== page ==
Just As I Thought

Pining for the 1G

For the last month, people using Apple’s iPhone 3G — including me — have bemoaned its poor 3G connectivity. I had plenty of trouble getting a decent signal with the previous phone, but the new one is far worse, to the point of not being able to use it as a phone at all.

For the last month, people using Apple’s iPhone 3G — including me — have bemoaned its poor 3G connectivity. I had plenty of trouble getting a decent signal with the previous phone, but the new one is far worse, to the point of not being able to use it as a phone at all.
Yesterday Apple released a firmware update with the cryptic and unhelpful description “bug fixes.” There’s always a placebo effect around these updates, as people claim that their phone is faster, the colors brighter, and the sky bluer. Usually they’re dead wrong.
When I installed the update I only noticed two changes: first, my GPS stopped working entirely (it finally came back this morning, mysteriously) and second, the 3G was not improved.
But I’m not entirely sure I agree with those who claim it’s an Apple problem. I wrote about this a little before, theorizing that the problem lies in old thinking from the phone companies. Back when the build out of the cell network was planned, they never fathomed that people might want to use cellular phones in their homes. Back then, phones were either installed in cars permanently or were “portable” as big bags with batteries. The phone company assumed that we’d use our landline phones at home and never envisioned that mobile phones would be small enough to fit in our pockets and would supplant the land line. So, when they built the infrastructure they concentrated on highways.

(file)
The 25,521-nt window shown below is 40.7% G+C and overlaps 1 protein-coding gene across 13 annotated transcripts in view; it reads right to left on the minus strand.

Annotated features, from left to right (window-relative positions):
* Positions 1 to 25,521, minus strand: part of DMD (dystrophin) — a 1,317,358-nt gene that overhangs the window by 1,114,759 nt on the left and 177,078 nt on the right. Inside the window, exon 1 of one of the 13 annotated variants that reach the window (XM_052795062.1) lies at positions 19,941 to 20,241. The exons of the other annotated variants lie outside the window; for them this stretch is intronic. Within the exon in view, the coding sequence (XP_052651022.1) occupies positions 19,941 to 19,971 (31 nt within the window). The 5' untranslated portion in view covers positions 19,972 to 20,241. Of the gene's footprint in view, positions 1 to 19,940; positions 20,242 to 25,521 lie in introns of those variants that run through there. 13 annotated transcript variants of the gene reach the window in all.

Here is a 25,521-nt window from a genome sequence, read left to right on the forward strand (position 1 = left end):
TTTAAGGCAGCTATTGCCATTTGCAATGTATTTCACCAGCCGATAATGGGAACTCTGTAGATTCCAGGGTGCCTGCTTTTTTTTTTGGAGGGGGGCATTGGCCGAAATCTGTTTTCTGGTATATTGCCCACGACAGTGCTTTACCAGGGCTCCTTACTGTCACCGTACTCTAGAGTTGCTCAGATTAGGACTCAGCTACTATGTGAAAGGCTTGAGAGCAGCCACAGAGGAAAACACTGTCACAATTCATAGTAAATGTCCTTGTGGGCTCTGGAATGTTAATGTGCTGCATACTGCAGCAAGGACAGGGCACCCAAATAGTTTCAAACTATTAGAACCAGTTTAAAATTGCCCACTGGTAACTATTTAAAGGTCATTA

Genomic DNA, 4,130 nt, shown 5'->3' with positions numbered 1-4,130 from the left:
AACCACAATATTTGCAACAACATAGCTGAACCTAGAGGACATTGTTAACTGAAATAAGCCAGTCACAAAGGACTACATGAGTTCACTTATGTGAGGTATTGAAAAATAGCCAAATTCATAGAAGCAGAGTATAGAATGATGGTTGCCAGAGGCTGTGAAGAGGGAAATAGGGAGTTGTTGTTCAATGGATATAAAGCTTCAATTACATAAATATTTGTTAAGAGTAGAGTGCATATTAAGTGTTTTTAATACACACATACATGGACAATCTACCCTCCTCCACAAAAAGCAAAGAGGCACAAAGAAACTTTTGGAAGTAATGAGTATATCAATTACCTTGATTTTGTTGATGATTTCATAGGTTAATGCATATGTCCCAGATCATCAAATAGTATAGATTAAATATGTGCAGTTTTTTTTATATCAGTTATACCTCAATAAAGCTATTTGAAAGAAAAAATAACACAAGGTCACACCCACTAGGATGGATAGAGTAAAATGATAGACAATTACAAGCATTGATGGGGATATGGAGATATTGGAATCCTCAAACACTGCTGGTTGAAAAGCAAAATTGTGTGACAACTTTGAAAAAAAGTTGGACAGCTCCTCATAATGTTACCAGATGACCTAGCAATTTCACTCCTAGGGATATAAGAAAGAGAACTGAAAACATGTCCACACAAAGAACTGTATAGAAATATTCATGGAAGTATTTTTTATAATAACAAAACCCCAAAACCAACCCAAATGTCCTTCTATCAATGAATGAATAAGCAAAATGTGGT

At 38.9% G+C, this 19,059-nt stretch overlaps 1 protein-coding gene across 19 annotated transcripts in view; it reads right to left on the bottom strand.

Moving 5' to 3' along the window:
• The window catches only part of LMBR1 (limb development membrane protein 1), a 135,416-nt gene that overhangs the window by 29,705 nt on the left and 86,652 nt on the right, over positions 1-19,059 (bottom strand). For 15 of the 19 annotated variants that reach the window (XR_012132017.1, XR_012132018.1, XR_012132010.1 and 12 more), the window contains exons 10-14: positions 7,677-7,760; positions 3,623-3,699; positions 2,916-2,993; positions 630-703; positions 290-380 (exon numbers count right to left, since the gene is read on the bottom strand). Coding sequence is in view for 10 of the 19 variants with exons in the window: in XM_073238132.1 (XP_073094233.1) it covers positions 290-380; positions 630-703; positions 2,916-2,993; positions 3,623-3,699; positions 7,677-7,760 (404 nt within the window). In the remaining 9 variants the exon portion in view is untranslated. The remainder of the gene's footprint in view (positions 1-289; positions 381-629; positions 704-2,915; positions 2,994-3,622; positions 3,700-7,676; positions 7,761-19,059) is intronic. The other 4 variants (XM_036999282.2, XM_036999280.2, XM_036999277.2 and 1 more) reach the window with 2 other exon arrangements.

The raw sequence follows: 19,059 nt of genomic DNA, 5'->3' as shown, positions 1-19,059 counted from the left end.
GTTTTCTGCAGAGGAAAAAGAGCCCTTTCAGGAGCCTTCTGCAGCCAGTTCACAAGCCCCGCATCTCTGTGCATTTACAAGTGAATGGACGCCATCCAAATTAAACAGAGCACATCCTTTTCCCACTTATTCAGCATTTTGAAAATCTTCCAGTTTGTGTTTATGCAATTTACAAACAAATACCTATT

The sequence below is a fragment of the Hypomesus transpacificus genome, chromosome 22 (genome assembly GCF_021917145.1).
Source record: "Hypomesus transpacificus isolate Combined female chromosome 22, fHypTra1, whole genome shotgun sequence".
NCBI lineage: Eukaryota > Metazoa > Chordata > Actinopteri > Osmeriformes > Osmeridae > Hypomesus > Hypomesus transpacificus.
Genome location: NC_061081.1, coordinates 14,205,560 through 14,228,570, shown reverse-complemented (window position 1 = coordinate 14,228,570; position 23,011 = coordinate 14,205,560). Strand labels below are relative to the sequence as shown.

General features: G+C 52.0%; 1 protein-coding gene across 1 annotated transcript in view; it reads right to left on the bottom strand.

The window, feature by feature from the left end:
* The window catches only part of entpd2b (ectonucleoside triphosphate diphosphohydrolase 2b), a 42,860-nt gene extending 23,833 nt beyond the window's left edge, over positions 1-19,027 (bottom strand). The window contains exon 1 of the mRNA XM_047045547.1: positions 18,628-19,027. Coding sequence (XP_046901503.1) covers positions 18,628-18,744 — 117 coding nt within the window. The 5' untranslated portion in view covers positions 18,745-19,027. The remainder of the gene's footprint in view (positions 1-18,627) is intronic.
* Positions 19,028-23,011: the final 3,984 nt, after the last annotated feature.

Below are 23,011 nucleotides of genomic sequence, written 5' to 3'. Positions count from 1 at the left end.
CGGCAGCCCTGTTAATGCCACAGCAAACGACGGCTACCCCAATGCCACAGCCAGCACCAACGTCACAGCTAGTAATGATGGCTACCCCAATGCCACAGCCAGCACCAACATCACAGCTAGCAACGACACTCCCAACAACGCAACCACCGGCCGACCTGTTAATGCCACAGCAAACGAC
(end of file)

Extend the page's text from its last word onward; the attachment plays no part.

This seemed plausible to me just from my personal experience trying to use my phone; today I decided to perform an unscientific experiment. I logged my signal strength during my morning commute and discovered that the results jibe exactly with my hypothesis:

  • One block from my house, on a residential street one block away from I-800 in downtown San Jose: No Service
  • At the entrance ramp to I-800 in downtown San Jose: 5 bars, NO data connection. (This wasn’t a temporary thing, it persisted for a while.)
  • On I-880 in downtown San Jose, near the airport: 4 bars, 3G
  • At the I-880/101 interchange: 5 bars, 3G
  • At the I-101/280 interchange: 4 bars, 3G
  • Exit ramp, I-101 and Blossom Hill Road, South San Jose: 1 bar, 3G
  • Outside the front door of my office in South San Jose, about half a mile from I-101: 1 bar, 3G
  • Just inside the front door of my office, a single-story building with floor to ceiling glass in the lobby: 1 bar, EDGE

And when I sit at my desk, I often get no signal at all.
While I do believe that the iPhone is less capable of locking on to a good signal then other phones, I think it is clear that the major problem here is two-fold, on the part of AT&T: first, they tend to cover highways but not neighborhoods. Second, the frequency they use is unable to penetrate the smallest of buildings — from my one-story, wood-frame bungalow in downtown to a glass-walled warehouse type office near the freeway. I have yet to find any building that 3G can penetrate around here, which tends to make the whole system pointless. In an era where people usually have to go outside to smoke, we now increasingly find that people have to go outside to make a phone call.
This is 2008, by the way. Funny how technology is often so disappointing, isn’t it?

Addendum, 4:30pm: Driving home along the same route this afternoon, I got the 5 bars of 3G pretty consistently when on Interstate 101. Despite that beautiful, full signal I was unable to make calls. I tried 5 times to call someone, each time I was greeted by a “Call Failed” message. The 6th time I got through. So, even with a full 3G signal, I can’t make calls? Lovely.

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